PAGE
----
LONDON (Reuters) – A cluster of big name hedge funds have started betting against French companies, moving in after the lifting of a short-selling ban imposed earlier this year to calm financial markets, an analysis of regulatory filings showed.
France joined Italy, Spain, Belgium, Austria and Greece in dropping short-selling bans last week. They had banned the practice for many stocks two months ago to curb extreme stock market volatility caused by economic uncertainty that has resulted from the coronavirus lockdowns.
Hedge funds engage in so-called “short-selling” by borrowing a stock from an institutional investor, such as a pension fund, and selling it back when the shares fall, pocketing the profit.
Financial market regulators have banned short-selling during bouts of stock market turbulence in the past because of a perception it can add to market instability.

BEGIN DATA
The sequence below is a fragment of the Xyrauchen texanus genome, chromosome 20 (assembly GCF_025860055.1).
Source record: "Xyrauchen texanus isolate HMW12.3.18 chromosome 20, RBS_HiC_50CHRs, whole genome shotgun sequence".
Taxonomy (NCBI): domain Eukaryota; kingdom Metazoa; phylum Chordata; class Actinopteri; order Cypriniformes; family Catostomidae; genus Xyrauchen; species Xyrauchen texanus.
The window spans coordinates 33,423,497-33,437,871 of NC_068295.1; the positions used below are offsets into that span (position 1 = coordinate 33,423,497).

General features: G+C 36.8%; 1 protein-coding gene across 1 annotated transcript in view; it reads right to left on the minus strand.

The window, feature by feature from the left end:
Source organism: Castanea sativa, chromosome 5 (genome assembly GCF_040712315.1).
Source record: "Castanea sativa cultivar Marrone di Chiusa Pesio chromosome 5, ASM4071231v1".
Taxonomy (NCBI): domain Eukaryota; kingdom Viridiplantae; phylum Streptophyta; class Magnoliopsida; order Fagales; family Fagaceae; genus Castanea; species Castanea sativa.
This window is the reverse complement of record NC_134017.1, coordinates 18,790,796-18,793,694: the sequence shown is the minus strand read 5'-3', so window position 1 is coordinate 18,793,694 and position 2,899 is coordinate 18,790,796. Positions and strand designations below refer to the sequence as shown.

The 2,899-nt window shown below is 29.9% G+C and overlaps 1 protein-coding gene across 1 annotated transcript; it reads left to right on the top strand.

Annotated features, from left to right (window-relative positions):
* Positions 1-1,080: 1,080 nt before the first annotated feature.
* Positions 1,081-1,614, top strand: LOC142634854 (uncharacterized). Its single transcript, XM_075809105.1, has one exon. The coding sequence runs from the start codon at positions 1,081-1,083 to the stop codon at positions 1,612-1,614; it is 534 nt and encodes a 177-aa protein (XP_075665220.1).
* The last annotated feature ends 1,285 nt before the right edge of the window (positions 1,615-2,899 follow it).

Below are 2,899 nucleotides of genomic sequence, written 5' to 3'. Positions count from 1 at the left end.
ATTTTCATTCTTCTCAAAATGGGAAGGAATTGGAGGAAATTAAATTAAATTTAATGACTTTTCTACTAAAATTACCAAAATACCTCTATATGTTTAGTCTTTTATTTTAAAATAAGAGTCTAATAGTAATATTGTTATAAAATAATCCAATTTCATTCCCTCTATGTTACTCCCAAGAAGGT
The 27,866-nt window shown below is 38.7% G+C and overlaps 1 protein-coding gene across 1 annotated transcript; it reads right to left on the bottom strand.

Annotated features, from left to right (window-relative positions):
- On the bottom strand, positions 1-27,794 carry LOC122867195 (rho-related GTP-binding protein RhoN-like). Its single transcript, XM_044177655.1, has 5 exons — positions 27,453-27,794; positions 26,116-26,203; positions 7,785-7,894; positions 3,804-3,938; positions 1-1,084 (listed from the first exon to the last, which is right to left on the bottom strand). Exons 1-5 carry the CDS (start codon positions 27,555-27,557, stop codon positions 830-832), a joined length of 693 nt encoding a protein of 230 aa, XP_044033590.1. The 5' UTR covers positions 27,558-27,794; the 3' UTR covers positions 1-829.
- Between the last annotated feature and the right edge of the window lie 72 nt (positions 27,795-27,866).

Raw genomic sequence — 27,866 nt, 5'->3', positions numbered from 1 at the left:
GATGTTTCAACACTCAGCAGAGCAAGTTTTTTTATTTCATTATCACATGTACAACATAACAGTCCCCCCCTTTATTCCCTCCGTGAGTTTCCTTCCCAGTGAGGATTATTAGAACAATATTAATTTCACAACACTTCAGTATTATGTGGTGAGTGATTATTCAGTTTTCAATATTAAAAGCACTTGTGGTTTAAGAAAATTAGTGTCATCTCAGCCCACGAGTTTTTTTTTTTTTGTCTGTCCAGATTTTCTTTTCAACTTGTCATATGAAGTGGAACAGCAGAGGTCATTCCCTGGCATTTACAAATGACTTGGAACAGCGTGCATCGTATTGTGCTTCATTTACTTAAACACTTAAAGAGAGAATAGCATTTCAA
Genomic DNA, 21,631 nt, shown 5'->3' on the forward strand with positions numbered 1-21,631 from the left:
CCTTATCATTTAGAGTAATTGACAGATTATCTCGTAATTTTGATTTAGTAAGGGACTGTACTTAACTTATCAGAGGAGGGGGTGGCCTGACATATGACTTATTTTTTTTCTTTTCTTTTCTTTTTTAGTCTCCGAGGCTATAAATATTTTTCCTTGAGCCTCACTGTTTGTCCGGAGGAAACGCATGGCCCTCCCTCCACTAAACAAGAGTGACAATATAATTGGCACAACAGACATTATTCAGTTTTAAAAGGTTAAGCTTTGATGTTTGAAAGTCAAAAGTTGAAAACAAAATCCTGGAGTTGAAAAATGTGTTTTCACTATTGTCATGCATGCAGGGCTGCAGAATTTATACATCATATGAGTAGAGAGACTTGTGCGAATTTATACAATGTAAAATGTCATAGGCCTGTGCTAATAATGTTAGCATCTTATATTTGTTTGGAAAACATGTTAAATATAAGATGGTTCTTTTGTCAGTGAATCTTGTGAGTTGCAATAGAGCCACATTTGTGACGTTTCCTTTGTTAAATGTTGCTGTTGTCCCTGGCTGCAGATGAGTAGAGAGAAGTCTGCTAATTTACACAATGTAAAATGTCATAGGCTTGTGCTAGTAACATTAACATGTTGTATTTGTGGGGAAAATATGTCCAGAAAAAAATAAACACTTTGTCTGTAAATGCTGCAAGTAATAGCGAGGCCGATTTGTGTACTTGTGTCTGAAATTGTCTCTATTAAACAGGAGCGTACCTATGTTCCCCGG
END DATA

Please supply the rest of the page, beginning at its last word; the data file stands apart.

Regulatory filings in the seven days since the bans ended showed that France accounted for more than half the 125 regulatory notifications of changes to short positions against companies in the six markets.
Citadel, Marshall Wace and Millennium are among hedge funds that have taken out short positions on French companies over the past week, with Peugeot <PEUP.PA> and Air France-KLM <AIRF.PA> among the most prominent targets.
British hedge fund Sandbar Asset Management took the opportunity to double its short position in Air France to 1.2% of the company’s equity capital on May 20, from 0.6% on March 17.
London-based Marshall Wace also added to its bet against Air France last week. It rose to 2.72% on May 20 from 2.66% on March 31.
Hedge fund Millennium has made a short bet on payments company Worldline <WLN.PA>, while automaker Peugeot and cable industry leader Nexans <NEXS.PA> have also attracted hedge fund short sellers.
American hedge fund Citadel added to short positions in automotive supplier Valeo <VLOF.PA> and CGG <GEPH.PA>, a manufacturer of geophysical equipment.
European short-selling laws mean only bets against companies of 0.5% and above need to be publicly disclosed. It was also not known if hedge funds had offsetting long positions.
Citadel, Millennium, Sandbar and Marshall Wace all declined to comment on their short positions.
(Reporting by Maiya Keidan. Editing by Jane Merriman)